Sunday, December 15, 2013

Creating Movie Dialogue Using Primary Sources

After several weeks of feeling like a creative slug, I finally got a jolt of inspiration made possible, in part, by a request to the Twitterverse.  I was looking for some lesson ideas for my third and fourth graders that utilized primary sources and technology.  Of course my trusty tweeps guided me to the Library of Congress website and from there things fell into place.

First, students will access TR Calls on Neighbors at Christmas, 1917.

Then they will complete the Graphic Organizer I have created and that is available here.

I welcome your comments and any suggestions  you might have for improving this graphic organizer.

Tuesday, October 29, 2013

Inside Out and Back Again

Not only is that the title of a wonderful book by Thahhah Tai but it's kind of how I feel my life has been these past couple of weeks. I love the saying, "If things aren't adding up, try subtracting." and it's so true. Sometimes you just need to cut back to get back in the groove.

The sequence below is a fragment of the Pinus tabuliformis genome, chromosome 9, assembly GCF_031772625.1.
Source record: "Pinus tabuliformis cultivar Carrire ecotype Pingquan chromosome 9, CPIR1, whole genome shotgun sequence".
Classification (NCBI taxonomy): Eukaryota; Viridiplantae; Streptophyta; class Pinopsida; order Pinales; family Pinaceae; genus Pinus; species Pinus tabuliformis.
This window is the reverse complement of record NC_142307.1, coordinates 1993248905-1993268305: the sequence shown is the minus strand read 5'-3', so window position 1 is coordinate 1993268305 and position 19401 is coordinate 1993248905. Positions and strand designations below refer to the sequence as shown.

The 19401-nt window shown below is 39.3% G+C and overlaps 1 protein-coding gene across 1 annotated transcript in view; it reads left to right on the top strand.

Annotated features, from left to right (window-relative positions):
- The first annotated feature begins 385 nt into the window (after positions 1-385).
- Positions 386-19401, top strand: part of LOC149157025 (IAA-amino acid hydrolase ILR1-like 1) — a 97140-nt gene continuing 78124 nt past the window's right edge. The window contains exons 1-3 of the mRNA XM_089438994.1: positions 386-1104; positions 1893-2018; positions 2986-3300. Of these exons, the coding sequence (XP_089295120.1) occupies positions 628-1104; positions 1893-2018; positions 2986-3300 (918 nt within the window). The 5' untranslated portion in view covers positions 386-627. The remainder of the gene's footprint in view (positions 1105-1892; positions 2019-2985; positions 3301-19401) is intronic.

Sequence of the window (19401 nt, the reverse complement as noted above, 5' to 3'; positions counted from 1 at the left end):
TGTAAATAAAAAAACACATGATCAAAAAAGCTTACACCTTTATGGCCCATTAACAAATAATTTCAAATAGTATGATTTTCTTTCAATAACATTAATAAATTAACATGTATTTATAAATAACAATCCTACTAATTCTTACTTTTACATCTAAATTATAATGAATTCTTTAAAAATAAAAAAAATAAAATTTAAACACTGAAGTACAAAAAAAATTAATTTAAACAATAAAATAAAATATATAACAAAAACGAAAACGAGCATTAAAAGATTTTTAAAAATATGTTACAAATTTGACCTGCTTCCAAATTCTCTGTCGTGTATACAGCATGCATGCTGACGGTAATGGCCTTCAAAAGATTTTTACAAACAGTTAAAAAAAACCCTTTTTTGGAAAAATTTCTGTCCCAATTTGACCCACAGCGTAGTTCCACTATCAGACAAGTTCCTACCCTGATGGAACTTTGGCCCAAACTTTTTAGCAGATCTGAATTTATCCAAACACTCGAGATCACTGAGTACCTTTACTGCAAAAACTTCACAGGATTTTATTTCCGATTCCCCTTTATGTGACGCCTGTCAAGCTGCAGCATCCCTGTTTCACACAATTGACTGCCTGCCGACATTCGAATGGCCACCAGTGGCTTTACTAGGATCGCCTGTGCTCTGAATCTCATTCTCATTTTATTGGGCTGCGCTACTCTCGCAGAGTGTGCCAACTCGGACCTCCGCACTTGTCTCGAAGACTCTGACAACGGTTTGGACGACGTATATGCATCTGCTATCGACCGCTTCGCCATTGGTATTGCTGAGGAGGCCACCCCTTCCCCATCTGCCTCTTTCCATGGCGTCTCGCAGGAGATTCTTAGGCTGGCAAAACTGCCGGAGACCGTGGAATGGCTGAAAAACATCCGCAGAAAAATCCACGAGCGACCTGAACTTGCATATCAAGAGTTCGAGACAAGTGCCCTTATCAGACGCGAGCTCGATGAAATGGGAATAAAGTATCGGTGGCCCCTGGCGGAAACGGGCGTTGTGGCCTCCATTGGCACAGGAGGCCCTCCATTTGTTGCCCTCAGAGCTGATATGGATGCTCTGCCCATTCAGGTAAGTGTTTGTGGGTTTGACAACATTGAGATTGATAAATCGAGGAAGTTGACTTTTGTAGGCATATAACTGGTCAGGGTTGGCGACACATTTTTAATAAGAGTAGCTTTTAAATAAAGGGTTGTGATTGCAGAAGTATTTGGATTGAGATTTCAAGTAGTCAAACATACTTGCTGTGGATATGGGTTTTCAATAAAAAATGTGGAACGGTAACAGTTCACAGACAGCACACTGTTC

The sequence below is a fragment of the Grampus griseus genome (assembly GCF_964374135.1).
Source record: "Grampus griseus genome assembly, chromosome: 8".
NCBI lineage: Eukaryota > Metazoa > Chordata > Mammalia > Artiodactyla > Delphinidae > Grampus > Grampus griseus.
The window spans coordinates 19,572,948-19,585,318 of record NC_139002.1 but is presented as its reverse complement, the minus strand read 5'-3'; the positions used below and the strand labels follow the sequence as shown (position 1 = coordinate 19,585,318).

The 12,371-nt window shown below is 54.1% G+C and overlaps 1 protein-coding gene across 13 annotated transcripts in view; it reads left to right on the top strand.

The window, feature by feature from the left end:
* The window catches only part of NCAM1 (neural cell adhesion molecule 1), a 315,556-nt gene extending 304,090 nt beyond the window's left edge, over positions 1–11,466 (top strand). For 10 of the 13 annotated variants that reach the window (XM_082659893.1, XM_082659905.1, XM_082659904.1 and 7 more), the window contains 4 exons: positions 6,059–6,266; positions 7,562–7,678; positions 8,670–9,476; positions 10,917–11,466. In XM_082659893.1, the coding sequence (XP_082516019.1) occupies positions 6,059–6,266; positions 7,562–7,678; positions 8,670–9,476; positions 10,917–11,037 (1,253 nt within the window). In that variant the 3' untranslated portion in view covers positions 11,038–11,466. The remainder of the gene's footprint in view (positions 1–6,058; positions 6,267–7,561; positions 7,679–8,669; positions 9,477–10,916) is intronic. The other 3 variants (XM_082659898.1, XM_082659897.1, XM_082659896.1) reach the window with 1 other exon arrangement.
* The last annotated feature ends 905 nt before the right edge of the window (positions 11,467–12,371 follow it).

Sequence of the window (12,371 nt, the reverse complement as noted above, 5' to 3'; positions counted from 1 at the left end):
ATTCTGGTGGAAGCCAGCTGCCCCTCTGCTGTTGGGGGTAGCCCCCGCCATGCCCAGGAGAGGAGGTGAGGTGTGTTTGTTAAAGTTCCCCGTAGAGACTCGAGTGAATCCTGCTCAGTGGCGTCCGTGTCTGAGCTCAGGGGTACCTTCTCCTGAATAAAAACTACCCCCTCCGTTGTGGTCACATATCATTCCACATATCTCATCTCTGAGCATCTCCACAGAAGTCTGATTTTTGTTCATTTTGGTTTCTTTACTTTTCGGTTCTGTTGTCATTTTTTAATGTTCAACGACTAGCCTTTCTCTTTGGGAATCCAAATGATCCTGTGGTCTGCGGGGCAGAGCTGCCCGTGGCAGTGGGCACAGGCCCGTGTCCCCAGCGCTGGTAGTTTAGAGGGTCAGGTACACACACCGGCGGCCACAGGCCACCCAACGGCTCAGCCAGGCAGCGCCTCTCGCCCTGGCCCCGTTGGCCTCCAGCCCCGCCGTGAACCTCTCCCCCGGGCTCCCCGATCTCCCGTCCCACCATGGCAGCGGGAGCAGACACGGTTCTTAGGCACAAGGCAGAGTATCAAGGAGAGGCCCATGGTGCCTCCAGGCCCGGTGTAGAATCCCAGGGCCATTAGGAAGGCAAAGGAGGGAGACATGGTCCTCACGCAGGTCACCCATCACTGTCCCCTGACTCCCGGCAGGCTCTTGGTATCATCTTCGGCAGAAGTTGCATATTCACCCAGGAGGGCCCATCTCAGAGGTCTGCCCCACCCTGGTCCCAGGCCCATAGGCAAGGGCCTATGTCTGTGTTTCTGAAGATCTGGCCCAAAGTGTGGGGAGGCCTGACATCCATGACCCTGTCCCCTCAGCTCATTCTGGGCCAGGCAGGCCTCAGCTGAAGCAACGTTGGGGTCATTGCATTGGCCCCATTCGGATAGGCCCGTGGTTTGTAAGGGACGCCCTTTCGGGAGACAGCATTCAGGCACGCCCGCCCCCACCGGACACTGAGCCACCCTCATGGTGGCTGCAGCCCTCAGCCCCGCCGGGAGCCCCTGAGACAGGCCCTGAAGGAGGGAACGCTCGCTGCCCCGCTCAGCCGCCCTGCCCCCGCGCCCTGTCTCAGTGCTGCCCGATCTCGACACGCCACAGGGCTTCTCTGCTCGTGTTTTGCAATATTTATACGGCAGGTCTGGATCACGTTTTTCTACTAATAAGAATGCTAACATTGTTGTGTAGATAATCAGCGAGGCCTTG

:: Did I tell you I'm attempting to achieve National Certification? On of the positives of this process is seeing how supportive my tweeps and my IRL peeps are when it comes to sharing their experiences and "lessons learned." I hope I will stick with it and follow through - I am giving myself to December to decide whether or not I will need to "subtract" this particular endeavor.

 :: Using the fabulous librarian from Voices from the Inglenook as my guide, I've been attempting some Visible Thinking Routines with my second graders. I think they are enjoying so far and I'm looking forward to coming up with a "bank" of routines that they can then choose from.